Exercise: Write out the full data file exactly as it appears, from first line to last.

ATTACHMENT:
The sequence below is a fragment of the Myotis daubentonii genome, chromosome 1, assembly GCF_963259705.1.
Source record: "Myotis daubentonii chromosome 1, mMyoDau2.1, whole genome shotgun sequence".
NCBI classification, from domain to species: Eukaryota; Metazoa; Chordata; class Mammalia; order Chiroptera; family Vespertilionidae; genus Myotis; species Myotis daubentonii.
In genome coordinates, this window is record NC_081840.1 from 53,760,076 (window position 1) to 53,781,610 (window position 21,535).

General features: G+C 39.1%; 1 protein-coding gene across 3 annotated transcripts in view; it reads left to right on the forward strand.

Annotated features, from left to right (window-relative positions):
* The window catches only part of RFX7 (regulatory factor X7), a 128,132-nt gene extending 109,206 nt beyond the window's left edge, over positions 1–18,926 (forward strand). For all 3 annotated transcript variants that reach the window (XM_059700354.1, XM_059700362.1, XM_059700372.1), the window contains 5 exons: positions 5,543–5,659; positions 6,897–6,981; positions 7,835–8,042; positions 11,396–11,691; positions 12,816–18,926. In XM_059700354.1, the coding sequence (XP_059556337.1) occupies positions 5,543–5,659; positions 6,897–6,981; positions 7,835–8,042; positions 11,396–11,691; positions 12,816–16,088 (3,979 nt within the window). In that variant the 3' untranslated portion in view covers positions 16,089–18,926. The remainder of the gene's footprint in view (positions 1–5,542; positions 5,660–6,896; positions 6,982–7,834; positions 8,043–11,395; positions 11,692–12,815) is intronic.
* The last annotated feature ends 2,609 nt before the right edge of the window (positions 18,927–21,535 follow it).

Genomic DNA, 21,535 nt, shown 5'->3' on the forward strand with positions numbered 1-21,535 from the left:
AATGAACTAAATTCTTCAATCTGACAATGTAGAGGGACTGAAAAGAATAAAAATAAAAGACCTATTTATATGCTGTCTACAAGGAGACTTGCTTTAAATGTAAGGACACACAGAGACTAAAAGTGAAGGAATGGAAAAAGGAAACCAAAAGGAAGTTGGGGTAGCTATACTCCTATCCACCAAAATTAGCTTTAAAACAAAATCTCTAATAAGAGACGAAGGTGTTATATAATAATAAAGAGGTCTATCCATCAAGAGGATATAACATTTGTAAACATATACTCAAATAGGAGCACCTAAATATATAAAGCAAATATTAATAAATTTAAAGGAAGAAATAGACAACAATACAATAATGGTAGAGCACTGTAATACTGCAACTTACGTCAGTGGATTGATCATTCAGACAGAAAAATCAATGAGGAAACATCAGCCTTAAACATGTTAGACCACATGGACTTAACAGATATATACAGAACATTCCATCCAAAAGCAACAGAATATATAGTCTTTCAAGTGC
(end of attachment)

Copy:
The sequence below is a fragment of the Myotis daubentonii genome, chromosome 1, assembly GCF_963259705.1.
Source record: "Myotis daubentonii chromosome 1, mMyoDau2.1, whole genome shotgun sequence".
NCBI classification, from domain to species: Eukaryota; Metazoa; Chordata; class Mammalia; order Chiroptera; family Vespertilionidae; genus Myotis; species Myotis daubentonii.
In genome coordinates, this window is record NC_081840.1 from 53,760,076 (window position 1) to 53,781,610 (window position 21,535).

General features: G+C 39.1%; 1 protein-coding gene across 3 annotated transcripts in view; it reads left to right on the forward strand.

Annotated features, from left to right (window-relative positions):
* The window catches only part of RFX7 (regulatory factor X7), a 128,132-nt gene extending 109,206 nt beyond the window's left edge, over positions 1–18,926 (forward strand). For all 3 annotated transcript variants that reach the window (XM_059700354.1, XM_059700362.1, XM_059700372.1), the window contains 5 exons: positions 5,543–5,659; positions 6,897–6,981; positions 7,835–8,042; positions 11,396–11,691; positions 12,816–18,926. In XM_059700354.1, the coding sequence (XP_059556337.1) occupies positions 5,543–5,659; positions 6,897–6,981; positions 7,835–8,042; positions 11,396–11,691; positions 12,816–16,088 (3,979 nt within the window). In that variant the 3' untranslated portion in view covers positions 16,089–18,926. The remainder of the gene's footprint in view (positions 1–5,542; positions 5,660–6,896; positions 6,982–7,834; positions 8,043–11,395; positions 11,692–12,815) is intronic.
* The last annotated feature ends 2,609 nt before the right edge of the window (positions 18,927–21,535 follow it).

Genomic DNA, 21,535 nt, shown 5'->3' on the forward strand with positions numbered 1-21,535 from the left:
AATGAACTAAATTCTTCAATCTGACAATGTAGAGGGACTGAAAAGAATAAAAATAAAAGACCTATTTATATGCTGTCTACAAGGAGACTTGCTTTAAATGTAAGGACACACAGAGACTAAAAGTGAAGGAATGGAAAAAGGAAACCAAAAGGAAGTTGGGGTAGCTATACTCCTATCCACCAAAATTAGCTTTAAAACAAAATCTCTAATAAGAGACGAAGGTGTTATATAATAATAAAGAGGTCTATCCATCAAGAGGATATAACATTTGTAAACATATACTCAAATAGGAGCACCTAAATATATAAAGCAAATATTAATAAATTTAAAGGAAGAAATAGACAACAATACAATAATGGTAGAGCACTGTAATACTGCAACTTACGTCAGTGGATTGATCATTCAGACAGAAAAATCAATGAGGAAACATCAGCCTTAAACATGTTAGACCACATGGACTTAACAGATATATACAGAACATTCCATCCAAAAGCAACAGAATATATAGTCTTTCAAGTGC